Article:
Letterpress is jaw-dropping stunning (in my opinion!) I fell in love with letterpress and the process as soon as I dove into the wedding stationery industry. I resisted to urge for quite some time because of the price point and investment but after a few years, I gave in and have no regrets. The textured paper, the impression of the plates and hand-mixed inks were the perfect match with my simple design style.
We did letterpress for our wedding invitations and we had one of our guests tell us this story of when she was opening the mail. She started to open the envelope then stopped and had to run to grab her husband so they could experience it together. Hearing that opening our invitation was an “experience” was so magical for me and clearly, it stuck with me.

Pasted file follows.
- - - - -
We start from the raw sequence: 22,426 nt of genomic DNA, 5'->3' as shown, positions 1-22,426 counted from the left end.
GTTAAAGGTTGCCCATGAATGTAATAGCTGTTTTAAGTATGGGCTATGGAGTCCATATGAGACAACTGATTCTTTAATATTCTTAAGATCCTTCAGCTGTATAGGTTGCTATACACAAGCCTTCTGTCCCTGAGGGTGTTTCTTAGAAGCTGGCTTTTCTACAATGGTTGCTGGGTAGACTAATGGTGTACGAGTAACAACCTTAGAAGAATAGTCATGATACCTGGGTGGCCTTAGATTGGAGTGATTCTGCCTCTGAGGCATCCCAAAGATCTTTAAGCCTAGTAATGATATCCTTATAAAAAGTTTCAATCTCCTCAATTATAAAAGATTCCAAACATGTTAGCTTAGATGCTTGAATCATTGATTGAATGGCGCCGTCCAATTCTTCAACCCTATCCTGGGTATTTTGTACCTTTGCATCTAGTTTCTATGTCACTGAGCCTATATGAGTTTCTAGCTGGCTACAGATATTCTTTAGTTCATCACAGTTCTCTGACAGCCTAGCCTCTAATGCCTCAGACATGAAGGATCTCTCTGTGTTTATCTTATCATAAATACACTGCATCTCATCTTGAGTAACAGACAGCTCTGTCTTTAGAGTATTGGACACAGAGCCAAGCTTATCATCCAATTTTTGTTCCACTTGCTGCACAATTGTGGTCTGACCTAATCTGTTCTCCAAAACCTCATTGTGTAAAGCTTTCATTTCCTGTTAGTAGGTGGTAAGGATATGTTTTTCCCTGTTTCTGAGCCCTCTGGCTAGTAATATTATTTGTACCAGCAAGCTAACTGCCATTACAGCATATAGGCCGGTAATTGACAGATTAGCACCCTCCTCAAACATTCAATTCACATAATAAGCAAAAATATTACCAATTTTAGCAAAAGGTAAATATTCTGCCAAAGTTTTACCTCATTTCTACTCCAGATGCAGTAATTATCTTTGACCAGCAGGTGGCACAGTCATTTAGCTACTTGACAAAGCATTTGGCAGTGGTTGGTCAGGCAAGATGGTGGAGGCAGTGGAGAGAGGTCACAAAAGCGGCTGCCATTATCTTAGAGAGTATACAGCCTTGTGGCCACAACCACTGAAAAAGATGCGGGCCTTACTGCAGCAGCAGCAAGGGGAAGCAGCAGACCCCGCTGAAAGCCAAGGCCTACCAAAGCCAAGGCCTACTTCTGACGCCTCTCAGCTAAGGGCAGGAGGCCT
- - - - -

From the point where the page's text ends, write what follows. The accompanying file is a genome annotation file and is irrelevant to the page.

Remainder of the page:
As beautiful as letterpress is, it’s also a very labor intensive process and therefore, it’s at a higher price point than digital printing. So today, I want to talk about the ways to keep letterpress costs down so you can experience the beauty for your wedding invitations.
Go all letterpress
Often times couples think that if they only do their name or specific details in letterpress, it would make the price cheaper, however, it’s actually the opposite.
The main cost of letterpress comes from the custom plates and set up time (mixing inks, setting up the press, test prints, etc.). No matter if you do the entire invitation in letterpress or a few pieces, these steps are still the same.
Now if you only do partial information, that means the other details have to be digitally printed, which comes before the letterpress stage. So with this, you’re adding a whole set of file set up, printing and labor costs to the equation.
This is the same with adding watercolor graphics, like a leaf to the design. Watercolor can’t be letterpressed so it would have to be digitally printed then go through the letterpress steps. Now, keep in mind, this is only for watercolor graphics. Line graphics can be letterpressed.